Search firms have been inundated with mandates to hunt for CEOs and CXOs as Indian companies grapple with record C-suite exits in 2023, presenting a challenge for business continuity.

Some industry leaders have also been critical of the inability of corporates to groom in-house talent for top jobs, being forced to turn to external candidates. In the light of that, boards have been paying closer attention to ensure a second line of talent is ready and available for the leading roles.

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Last year saw a record departure of 179 managing directors and CEOs from NSE-listed companies against 167 in 2022, as per Primeinfobase data. The search for replacements is also overshadowed by concerns about selected candidates rejecting appointments after the process is complete, something experts characterised as unexpected behaviour at the senior management level.

Leadership talent crunch
The crux of the issue is that most corporates are buying talent and not developing it inhouse, said Forbes Marshall co-chairman Naushad Forbes. “The demand is a reflection of how the economy is growing,” he said. “And also, an issue with corporates wanting readymade talent. This situation will eventually settle down, but companies should focus on nurturing and building in-house talent for leadership roles.”

When candidates decide to stay put or go elsewhere just before their scheduled joining date, companies lose valuable time.

“Sometimes CXOs just go incommunicado just a few days or weeks before they are about to join the new company, which means that we have to start the search process all over again,” said the CEO of a search firm. Shiv Agarwal, managing director of leading executive search and talent advisory firm ABC Consultants, attributed this to an emerging trend of companies going all out to retain their existing CEOs and CXOs.”It is becoming more and more challenging with many late drop-offs after a senior executive has finally accepted an offer,” he said. “What we see quite often these days is that many of them decide to stay back in the existing company, which is willing to loosen their purse strings or sweeten their offers to retain the executive.”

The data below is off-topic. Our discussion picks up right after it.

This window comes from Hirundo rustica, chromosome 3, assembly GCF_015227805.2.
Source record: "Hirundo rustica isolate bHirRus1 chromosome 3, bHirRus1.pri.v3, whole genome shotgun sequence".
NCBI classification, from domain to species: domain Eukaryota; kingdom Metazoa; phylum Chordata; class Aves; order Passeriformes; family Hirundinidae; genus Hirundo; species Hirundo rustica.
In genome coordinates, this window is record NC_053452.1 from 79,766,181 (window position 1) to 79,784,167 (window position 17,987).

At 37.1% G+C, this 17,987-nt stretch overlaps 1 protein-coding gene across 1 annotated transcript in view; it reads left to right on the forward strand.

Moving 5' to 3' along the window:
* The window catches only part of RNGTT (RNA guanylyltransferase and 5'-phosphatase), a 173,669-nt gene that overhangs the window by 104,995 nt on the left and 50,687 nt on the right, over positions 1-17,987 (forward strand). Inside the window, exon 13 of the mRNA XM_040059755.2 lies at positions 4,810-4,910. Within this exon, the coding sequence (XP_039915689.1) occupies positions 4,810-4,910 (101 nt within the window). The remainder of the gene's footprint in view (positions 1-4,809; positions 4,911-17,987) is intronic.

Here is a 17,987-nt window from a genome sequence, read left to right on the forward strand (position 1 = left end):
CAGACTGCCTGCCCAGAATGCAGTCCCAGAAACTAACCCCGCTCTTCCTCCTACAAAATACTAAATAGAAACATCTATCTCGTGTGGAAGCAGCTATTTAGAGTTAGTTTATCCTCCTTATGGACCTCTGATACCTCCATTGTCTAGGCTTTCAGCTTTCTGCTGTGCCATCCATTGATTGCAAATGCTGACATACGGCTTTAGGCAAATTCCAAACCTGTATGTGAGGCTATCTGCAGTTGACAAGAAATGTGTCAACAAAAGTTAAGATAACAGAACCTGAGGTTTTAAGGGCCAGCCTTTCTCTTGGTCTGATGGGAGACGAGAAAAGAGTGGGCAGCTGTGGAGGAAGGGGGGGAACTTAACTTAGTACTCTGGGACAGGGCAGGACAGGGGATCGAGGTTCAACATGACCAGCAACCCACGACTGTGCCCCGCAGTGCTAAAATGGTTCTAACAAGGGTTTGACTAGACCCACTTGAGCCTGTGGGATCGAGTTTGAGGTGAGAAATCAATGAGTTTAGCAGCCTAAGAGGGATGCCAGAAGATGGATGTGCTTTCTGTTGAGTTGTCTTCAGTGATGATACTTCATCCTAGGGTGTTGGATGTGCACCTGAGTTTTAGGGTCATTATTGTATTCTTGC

Experts also attribute this trend to burgeoning market opportunities, especially in industrial, manufacturing and global capability centres (GCCs), along with a surge in initial public offers (IPOs).

“There is a leadership talent crunch in the market, which is getting even more pronounced with a gamut of opportunities, especially in sectors such as manufacturing, IPO-bound companies, EVs (electric vehicles) and others,” said K Sudarshan, MD, India, and regional chair Asia, EMA Partners.

Plus, there is a scarcity of leadership talent across various roles, including CEOs, CFOs, CLOs and CIOs, he added.

“The quest for senior leadership extends beyond tier 1 cities and metros to encompass tier 2 cities such as Coimbatore, Jaipur, Baroda and Pune, among others,” said Sudarshan.

Innovative approach
When a candidate drops out at the last minute, it means companies have to wait another two-three months to get another person on board, experts said.

In any case, the cost of attracting CXOs is high as most of them have golden handcuffs, for which they need to be compensated. Hence, companies are trying to be innovative in luring top talent with different compensation structures, long-term benefits, stock options and attractive joining bonuses, said search experts.

Sudarshan of EMA Partners said search firms have to be more nimble and factor in the probability of a candidate dropping out by learning to read the signs and having a back-up plan in place.

There is continued demand for high-quality talent in the executive space, not only in India but globally for Indian talent, Arvind Usretay, senior director, commercial leader, India and South Asia, Mercer Consulting, told ET recently.

“That is yet another reason for salaries to go northwards,” he had said. “CEO pay in India has had to keep pace with global standards.”

Demand for CEOs and CXOs has soared as companies are growing rapidly in the post-Covid period, said Narendra Ambwani, independent board member and CEO, CXO coach.

“Many are expanding their operations or buying other businesses to expand,” said Ambwani, former India MD of Johnson & Johnson and member of several boards. “There is a shortage of experienced talents in CEO and CXO positions, so demand is outstripping supply. The best way to retain talent is to create opportunities for the C-level folks within the corporation and provide them leadership roles in new unexplored territories to challenge them. Most are happy with compensation but are looking for new challenges.”

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